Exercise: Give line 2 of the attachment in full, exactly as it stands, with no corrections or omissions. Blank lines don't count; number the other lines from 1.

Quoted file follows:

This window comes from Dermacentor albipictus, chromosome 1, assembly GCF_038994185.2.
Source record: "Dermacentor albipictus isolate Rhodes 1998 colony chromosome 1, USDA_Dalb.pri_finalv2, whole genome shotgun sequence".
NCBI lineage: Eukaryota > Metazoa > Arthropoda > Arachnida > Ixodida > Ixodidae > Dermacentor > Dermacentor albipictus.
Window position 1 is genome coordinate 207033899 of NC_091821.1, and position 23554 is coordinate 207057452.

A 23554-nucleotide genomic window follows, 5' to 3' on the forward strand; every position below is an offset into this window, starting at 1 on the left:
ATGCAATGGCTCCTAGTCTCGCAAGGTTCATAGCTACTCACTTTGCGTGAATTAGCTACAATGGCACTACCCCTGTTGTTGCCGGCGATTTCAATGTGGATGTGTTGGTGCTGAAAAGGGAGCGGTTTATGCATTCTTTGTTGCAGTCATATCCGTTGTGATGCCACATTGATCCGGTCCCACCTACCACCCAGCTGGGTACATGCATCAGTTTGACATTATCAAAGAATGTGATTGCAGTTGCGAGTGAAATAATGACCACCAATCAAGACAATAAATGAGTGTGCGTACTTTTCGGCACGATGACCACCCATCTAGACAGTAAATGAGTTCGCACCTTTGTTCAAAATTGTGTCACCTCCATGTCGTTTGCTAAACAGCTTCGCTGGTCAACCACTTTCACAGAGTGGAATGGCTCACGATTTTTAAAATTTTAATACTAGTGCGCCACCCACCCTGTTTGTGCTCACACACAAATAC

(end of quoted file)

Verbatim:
Source record: "Dermacentor albipictus isolate Rhodes 1998 colony chromosome 1, USDA_Dalb.pri_finalv2, whole genome shotgun sequence".